Local businesses have been hard hit over the last nearly two years. While experts predict a strong holiday season this year, business owners are still bracing themselves for challenges and lower ROI than in years past. And, unfortunately, many small businesses have had to close their doors over the course of the pandemic, creating empty storefronts and additional worries for already-stressed business owners.
However, business owners are preparing to meet the challenge: including researching the most effective holiday hashtags and Instagram post ideas and taking more creative approaches when it comes to their holiday marketing strategy. But they will not be able to do this on their own: they will also need the help and support of their community.
In this article, we’ll explain why your support can make all the difference to local businesses this holiday season, and then share some strategies for doing your part.
Why it’s important to support small businesses during the holidays
At a time when many of us have been working remotely for over a year or slowly re-entering the workplace, and when many small businesses have navigated a new way of doing business, we might have forgotten why it’s important to support local, small businesses.
The economic recession has hit a lot of people and businesses hard. The unemployment rate temporarily shot up to its highest rate since the Great Depression last year, many consumers saw their savings drained due to a lack of income, and many more people witnessed their credit scores take a massive hit with 53% of Americans having a credit application outright denied last year.
But here’s some good news: geography still counts. Recent research by American Express found that around 67 cents of every dollar spent at small, local businesses stick around in your local economy, in contrast to dollars paid to retail giants that are spirited away into already-hefty bank accounts.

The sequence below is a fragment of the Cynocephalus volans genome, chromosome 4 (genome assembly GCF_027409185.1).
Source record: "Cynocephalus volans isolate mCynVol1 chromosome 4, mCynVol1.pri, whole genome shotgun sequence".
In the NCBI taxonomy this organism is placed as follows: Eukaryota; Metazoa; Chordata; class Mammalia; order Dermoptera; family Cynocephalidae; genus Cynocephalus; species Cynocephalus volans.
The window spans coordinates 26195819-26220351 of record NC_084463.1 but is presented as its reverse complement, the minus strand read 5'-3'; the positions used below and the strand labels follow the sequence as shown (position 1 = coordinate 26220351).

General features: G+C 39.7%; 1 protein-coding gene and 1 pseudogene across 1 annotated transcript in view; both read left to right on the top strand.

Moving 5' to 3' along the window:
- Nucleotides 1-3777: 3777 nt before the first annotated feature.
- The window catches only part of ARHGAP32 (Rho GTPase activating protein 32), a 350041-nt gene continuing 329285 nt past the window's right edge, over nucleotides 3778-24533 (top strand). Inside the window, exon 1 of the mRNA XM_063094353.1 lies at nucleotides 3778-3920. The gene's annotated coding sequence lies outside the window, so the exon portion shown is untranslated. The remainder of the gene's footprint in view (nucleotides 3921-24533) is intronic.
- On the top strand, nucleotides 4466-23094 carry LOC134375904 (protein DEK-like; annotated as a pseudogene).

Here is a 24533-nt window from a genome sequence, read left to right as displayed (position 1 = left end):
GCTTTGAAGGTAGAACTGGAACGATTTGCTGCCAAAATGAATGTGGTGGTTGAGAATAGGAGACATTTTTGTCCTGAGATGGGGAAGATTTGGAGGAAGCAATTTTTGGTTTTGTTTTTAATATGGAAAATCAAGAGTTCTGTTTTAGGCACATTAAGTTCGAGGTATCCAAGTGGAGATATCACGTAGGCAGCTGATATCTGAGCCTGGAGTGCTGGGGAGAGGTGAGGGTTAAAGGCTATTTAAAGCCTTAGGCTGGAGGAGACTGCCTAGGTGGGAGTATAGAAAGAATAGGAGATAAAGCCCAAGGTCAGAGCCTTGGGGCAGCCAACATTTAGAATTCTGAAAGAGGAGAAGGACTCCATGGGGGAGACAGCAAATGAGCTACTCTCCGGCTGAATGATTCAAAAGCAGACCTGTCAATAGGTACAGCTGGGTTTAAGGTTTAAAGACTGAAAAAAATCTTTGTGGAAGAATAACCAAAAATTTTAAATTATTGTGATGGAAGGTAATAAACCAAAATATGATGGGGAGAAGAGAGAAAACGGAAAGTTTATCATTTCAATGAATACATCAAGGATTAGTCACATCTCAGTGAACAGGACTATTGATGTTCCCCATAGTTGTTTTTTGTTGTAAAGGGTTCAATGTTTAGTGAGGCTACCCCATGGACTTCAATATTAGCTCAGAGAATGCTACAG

What’s even better is that 44 of those cents go to the small business owners and their employees’ wages, which means that by shopping locally you are supporting your neighbor’s salary and their family.
Shopping locally also has benefits for you as a shopper. Gone are the days when local shops carried substandard, dusty merchandise. Today, your local retailer is likely to offer a range of convenient ways to pay for bespoke treasures that you simply can’t find on the mega-platforms that dominate our economy.
How to support small businesses in your community
Unsure how to get started supporting small businesses in your community this holiday season? Try these four tips.
1. Make an effort to buy from small businesses
Small Business Saturday is an initiative set up by American Express, but don’t let the corporate sponsorship put you off. This annual day of celebration puts millions of dollars behind local businesses. Even better, Small Business Saturday occurs the day after Black Friday, so it’s easy to put off (at least some) of your purchases for 24 hours to show your support for your local business community.
A great way to support local businesses is simply to show up on Small Business Saturday and make a purchase, no matter how small. Not only will this put money in the pocket of local businesses, but the process of searching for the store you want will also likely teach you a lot about the range of shops and products in your local neighborhood.
Once Small Business Saturday has passed, make it a point to continue supporting small and local businesses throughout the holiday season.
2. Support Black-owned businesses